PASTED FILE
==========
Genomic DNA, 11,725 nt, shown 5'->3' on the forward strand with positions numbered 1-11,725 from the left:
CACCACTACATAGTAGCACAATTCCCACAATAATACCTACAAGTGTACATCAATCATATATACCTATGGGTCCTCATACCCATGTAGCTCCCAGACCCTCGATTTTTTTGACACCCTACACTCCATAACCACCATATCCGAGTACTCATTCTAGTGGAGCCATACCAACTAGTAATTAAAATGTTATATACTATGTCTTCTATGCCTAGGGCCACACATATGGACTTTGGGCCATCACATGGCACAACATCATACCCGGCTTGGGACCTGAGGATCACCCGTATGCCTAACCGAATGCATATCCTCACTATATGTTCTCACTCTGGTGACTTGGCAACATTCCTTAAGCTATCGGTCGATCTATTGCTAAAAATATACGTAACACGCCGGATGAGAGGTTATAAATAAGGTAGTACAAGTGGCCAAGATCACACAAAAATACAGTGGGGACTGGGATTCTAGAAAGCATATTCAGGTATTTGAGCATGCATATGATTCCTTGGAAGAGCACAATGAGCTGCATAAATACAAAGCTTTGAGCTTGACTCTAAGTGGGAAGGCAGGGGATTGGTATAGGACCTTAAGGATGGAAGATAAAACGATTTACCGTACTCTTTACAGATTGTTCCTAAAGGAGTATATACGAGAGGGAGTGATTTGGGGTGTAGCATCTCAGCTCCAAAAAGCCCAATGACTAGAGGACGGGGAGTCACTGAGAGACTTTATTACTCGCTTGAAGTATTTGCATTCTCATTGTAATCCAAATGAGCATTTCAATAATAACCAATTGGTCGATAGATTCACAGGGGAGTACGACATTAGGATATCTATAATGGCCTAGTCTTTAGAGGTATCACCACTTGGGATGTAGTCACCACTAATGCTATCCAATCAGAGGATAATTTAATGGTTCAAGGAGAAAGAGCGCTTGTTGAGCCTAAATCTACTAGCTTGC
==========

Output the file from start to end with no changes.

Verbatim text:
Genomic DNA, 11,725 nt, shown 5'->3' on the forward strand with positions numbered 1-11,725 from the left:
CACCACTACATAGTAGCACAATTCCCACAATAATACCTACAAGTGTACATCAATCATATATACCTATGGGTCCTCATACCCATGTAGCTCCCAGACCCTCGATTTTTTTGACACCCTACACTCCATAACCACCATATCCGAGTACTCATTCTAGTGGAGCCATACCAACTAGTAATTAAAATGTTATATACTATGTCTTCTATGCCTAGGGCCACACATATGGACTTTGGGCCATCACATGGCACAACATCATACCCGGCTTGGGACCTGAGGATCACCCGTATGCCTAACCGAATGCATATCCTCACTATATGTTCTCACTCTGGTGACTTGGCAACATTCCTTAAGCTATCGGTCGATCTATTGCTAAAAATATACGTAACACGCCGGATGAGAGGTTATAAATAAGGTAGTACAAGTGGCCAAGATCACACAAAAATACAGTGGGGACTGGGATTCTAGAAAGCATATTCAGGTATTTGAGCATGCATATGATTCCTTGGAAGAGCACAATGAGCTGCATAAATACAAAGCTTTGAGCTTGACTCTAAGTGGGAAGGCAGGGGATTGGTATAGGACCTTAAGGATGGAAGATAAAACGATTTACCGTACTCTTTACAGATTGTTCCTAAAGGAGTATATACGAGAGGGAGTGATTTGGGGTGTAGCATCTCAGCTCCAAAAAGCCCAATGACTAGAGGACGGGGAGTCACTGAGAGACTTTATTACTCGCTTGAAGTATTTGCATTCTCATTGTAATCCAAATGAGCATTTCAATAATAACCAATTGGTCGATAGATTCACAGGGGAGTACGACATTAGGATATCTATAATGGCCTAGTCTTTAGAGGTATCACCACTTGGGATGTAGTCACCACTAATGCTATCCAATCAGAGGATAATTTAATGGTTCAAGGAGAAAGAGCGCTTGTTGAGCCTAAATCTACTAGCTTGC